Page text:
In my younger years I had the great pleasure of sitting at the feet of a wiser older man who lived in my neighborhood, who was capable of giving me a personal glimpse into a past I had only known in musty books.
He grew up in the South during the Great Depression and served in World War II, which is not remarkable in itself, but he also happened to be the son of a noted economist of the time period.
During my teenage years, when I first began to foster the love of ideas and history that has, at this point, grown into a near-obsession, he was able to not only articulate substantial anecdotal recollections but also impart to me a considerably more scholarly insight than I was able to acquire in the standard-issue textbooks I perused in my public high school.
One time I asked him if his father had any intuition about the great Wall Street Crash of 1929, if there was anything that stood out or gave any indication that, even in hindsight, would benefit those that came after.
I remember he told me a lot of things. Unfortunately, I do not remember much of the technical details, but one remark stands out to this day.
“There was a strange sinking feeling of vague unease,” he said. “Like something wasn’t quite right but he couldn’t put his finger on it.”
At the time, this remark loomed large and it still echoes in my thoughts these two decades hence: a strange sinking feeling of vague unease.
I felt this over the course of my time living in the midst of the heavily urban East Coast, seeing the first fruits of the economic slowdown and working within those most vulnerable to the ebb and flow of economic whimsy.
Returning home to East Texas in the spring of last year, I felt it also when I saw the corroded pump jacks sitting motionless in an abandoned pasture as a bloated and rangy horse looked on.
Over the summer I also felt it as I heard family and friends lament having their hours slashed and their wages reduced at their places of employment, while others struggle to find some foothold in the diminishing manufacturing landscape.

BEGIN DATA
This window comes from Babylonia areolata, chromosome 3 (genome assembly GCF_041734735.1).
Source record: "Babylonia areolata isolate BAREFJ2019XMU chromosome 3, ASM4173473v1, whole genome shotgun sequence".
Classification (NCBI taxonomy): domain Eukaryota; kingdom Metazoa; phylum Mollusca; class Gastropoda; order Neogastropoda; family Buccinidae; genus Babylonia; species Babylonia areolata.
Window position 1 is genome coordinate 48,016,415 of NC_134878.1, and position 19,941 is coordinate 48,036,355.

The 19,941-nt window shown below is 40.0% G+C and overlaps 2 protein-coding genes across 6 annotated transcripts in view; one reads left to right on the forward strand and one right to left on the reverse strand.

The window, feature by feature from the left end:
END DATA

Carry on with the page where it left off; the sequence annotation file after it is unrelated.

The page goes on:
The feeling has lingered over the fallen leaves of autumn and the ashen trees of winter. Can the center still hold? Will things fall apart?
I look to the national media and am immediately beset on all sides by trivial gossip concerning celebrities or the ongoing political backbiting in a contest of rhetorical one-upmanship with no winner and a bunch of losers.
According to reports from economists across the political spectrum, the last 10 years were the worst decade for jobs since the 1940s. Between December 1999 and now, there has been no net growth job creation.
Millions are unemployed, while millions are spending themselves into a debt of more money than they will ever earn. Middle-class Americans earned more 10 years ago than they do now. Six million Americans claim food stamps as their only income. Six million.
Oh, and did I mention that this country is fighting two wars on the other side of the world?
At this point in the essay I’m supposed to take an ideological side and perhaps skew some data to demonstrate how the position that stands counter to my own is responsible for everything wrong with this country. Blame the president, current or former, and blame Congress. Blame the media. Why not blame Jerry Jones, too, he’s got to have a hand in this somewhere.
The fact of the matter is this: humanity courts disaster with every innovation, and our achievements walk hand-in-hand with our own doom.
We refuse to learn from our past, if we are even aware of it, and far more often than not, we continue to blunder headlong into error upon error.
Too many people are out of work, and the people who do work are increasingly living beyond their means.
Too many of our children know too little of what happened before they were born, and those who are not starved for wisdom are lacking a far deeper nourishment.
The rest of the world looks to the West and sees twilight coming.
While panic is certainly too premature a reaction at this point, I do confess to a strange sinking feeling of vague unease.